What is protein allergy
Unlike soy, milk, and nuts, which are among the top eight food allergens, rice is extremely well tolerated, making rice milk a grand option for those whose choices are limited. My family turned to rice milk when my son’s food allergies necessitated it, and I’m grateful products love this exist.
That said, though it’s made with brown rice, it’s actually fairly feeble on nutrition, with almost twice as numerous carbs as milk yet hardly any protein.
I’m also concerned about arsenic in rice, particularly for infants and pregnant women. Though I still enjoy rice and rice products, the FDA advises varying your grains to limit arsenic exposure. That means if you’re drinking rice milk exclusively, glance for crackers, cereals, and side dishes that own other grains, such as quinoa, oats, or sorghum.
Nutritional notes (per cup; based on original enriched Rice Dream): 120 calories; 2.5g fat (0g sat fat); 1g protein; 23g carbohydrate; 10g sugar; 0g fiber
Tasting notes: Watery and somewhat sweet.
Like rice milk, oat milk is generally well tolerated, making it suitable for people with food allergies and intolerances.
Unlike other non-dairy contenders, this beverage boasts soluble fiber — the helpful that helps lower cholesterol. Still, you get more of these beta glucans in a cup of oats than you do in oat milk.
Nutritional notes (per cup; based on Original Oatly): 120 calories; 5g fat (0.5g sat fat); 2g protein; 6g carbohydrate; 5g sugar; 2g fiber
Tasting notes: Similar to the milk left over after a bowl of Cheerios—in a excellent way!
Pea protein milk
With less impact on the land than almond milk and more protein than soy or cow’s milk, milks made from pea protein own a lot to love.
For those seeking the hunger-busting power of protein, this drink has 10 grams per cup.
Nutritional notes (per cup; based on unsweetened Bolthouse Farms): 90 calories; 5g fat (0.5g sat fat); 10g protein; 1g carbohydrate; 0g sugar; 0g fiber
Tasting notes: Creamy, smooth, and clean tasting.
You may hear mixed messages about coconut milk because of its high saturated fat content. Cardiologists generally recommend avoiding saturated fat in favor of monounsaturated fats from foods love almonds and olive oil. However, the type of saturated fat in coconut milk is probably more neutral than harmful so if you’re avoiding other prime sources of saturated fat (such as whole milk, cream, cheeses, and fatty cuts of red meat), and are eating lots of produce, adding coconut milk to coffee and other foods is probably OK.
Nutritional notes (per cup; based on Unsweetened So Delicious): 45 calories; 4.5g fat (4g sat fat); 0g protein; 1g carbohydrate; <1g sugar; 0g fiber
Tasting notes: A definite hint of tropical coconut flavor.
Almond milk is the darling of the non-dairy milk world, probably because almonds themselves are deserving of nutritional praise.
With protein, fiber, calcium, vitamin E, and healthy monounsaturated fats (MUFAs), almonds own a lot going for them. But the milling and processing means that a lot of that goodness doesn’t finish up in the drinkable version.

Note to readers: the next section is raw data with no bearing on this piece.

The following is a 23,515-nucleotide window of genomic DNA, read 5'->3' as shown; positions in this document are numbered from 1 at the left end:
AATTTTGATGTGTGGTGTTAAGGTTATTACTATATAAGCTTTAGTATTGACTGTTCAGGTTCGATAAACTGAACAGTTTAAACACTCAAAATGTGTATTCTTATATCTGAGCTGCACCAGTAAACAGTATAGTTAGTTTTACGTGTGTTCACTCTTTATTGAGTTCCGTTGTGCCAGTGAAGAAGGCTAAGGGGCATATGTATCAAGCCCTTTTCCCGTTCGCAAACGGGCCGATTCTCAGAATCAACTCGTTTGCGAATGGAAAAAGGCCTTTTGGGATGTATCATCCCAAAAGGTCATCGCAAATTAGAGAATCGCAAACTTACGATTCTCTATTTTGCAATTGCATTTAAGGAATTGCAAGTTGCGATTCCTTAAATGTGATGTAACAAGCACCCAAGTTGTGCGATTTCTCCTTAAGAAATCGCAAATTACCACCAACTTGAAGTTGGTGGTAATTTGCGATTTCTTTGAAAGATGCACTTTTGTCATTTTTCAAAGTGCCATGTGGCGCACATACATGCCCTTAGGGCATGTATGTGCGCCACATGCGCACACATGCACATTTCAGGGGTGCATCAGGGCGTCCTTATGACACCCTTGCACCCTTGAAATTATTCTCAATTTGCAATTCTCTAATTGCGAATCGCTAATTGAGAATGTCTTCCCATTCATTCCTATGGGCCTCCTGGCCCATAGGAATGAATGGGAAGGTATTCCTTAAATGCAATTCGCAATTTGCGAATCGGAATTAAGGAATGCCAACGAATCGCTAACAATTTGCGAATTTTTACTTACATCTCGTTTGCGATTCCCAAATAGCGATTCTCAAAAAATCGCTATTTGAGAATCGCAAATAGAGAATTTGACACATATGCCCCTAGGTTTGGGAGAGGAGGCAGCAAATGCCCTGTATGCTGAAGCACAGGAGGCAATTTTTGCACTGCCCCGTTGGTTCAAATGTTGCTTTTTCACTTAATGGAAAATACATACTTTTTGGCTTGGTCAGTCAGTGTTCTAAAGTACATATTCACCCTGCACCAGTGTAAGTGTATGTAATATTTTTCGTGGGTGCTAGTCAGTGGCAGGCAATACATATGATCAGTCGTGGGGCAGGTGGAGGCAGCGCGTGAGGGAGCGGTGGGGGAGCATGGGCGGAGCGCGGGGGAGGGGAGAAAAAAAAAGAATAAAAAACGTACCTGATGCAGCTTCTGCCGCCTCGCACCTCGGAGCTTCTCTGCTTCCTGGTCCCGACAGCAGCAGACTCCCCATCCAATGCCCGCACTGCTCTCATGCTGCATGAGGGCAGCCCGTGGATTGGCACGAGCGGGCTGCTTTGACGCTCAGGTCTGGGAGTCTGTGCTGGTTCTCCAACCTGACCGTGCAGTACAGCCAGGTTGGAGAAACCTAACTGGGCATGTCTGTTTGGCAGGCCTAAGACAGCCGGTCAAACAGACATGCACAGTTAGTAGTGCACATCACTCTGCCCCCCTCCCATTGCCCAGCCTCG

Almond milk does not own the healthy fats, protein, and fiber that you’d expect from this nut-based beverage. Plus, it isn’t appropriate for those with nut allergies.
Nutritional notes (per cup; based on original Blue Diamond): 30 calories; 0g fat (0g sat fat); 1g protein; 1g carbohydrate; 0g sugar; 1g fiber
Tasting notes: Lightly sweet with a extremely slight nutty flavor.
In the non-dairy milk wars, soy milk was just declared the victor, according to a new scientific review of four plant-based milks. Unlike its competitors (almond milk, coconut milk, and rice milk), soy packs the same quantity of protein as cow’s milk, giving it the edge.
Newer plant protein milks (made with pea protein) weren’t included in the study.
For those allergic to soy or who own other soy-related concerns, these milks are a excellent, protein-rich option. Though there was once a worry that soy foods lift the risk of certain cancers, the most recent evidence doesn’t support the association.
Nutritional notes (per cup; based on Silk original): 110 calories; 4.5g fat (0.5g sat fat); 8g protein; 9g carbohydrate; 6g sugar; 2g fiber
Tasting notes: The 6 g of added sugar masks the slightly beany flavor.
Overall, the creaminess is in line with low-fat milk.
Most non-dairy milks are compared to cow’s milk, which has a strong nutritional package. Cow’s milk contains 8 g of protein — more than a hard boiled egg — along with 300 mg of bone-building calcium and 400 mg of potassium, a nutrient that’s lacking in most Americans’ diets.
It’s hard to argue with the spectrum of nutrients in milk, unless of course, you own lactose intolerance (which causes troubling symptoms, such as gas and bloating) or a milk protein allergy.
Speaking of lactose, the 12 g of sugar listed on a milk label are every from this natural sugar.
Milk itself comes in numerous varieties, from fat-free (skim) to whole, organic and lactose free. I generally recommend 1% milk since as the percentage goes up, so does that saturated fat.
That said, if you’re otherwise healthy and consuming mostly excellent fats from foods love avocados, nuts, olives, and oily fish, I’m less concerned about 2% milk.
As far as organic goes, it’s a term that refers to the farm’s sustainability and management practices. Though I select organic milk for my home, organic and conventional milk own the same nutrition and safety profile, so deciding between the two comes below to a personal choice.
Nutritional notes (per cup; based on 1% milk): 110 calories; 2.5g fat (1.5g sat fat); 8g protein; 12g carbohydrate; 12g sugar; 0g fiber
Tasting notes: Ranges from a little thin and watery (fat free) to luscious and wealthy (whole).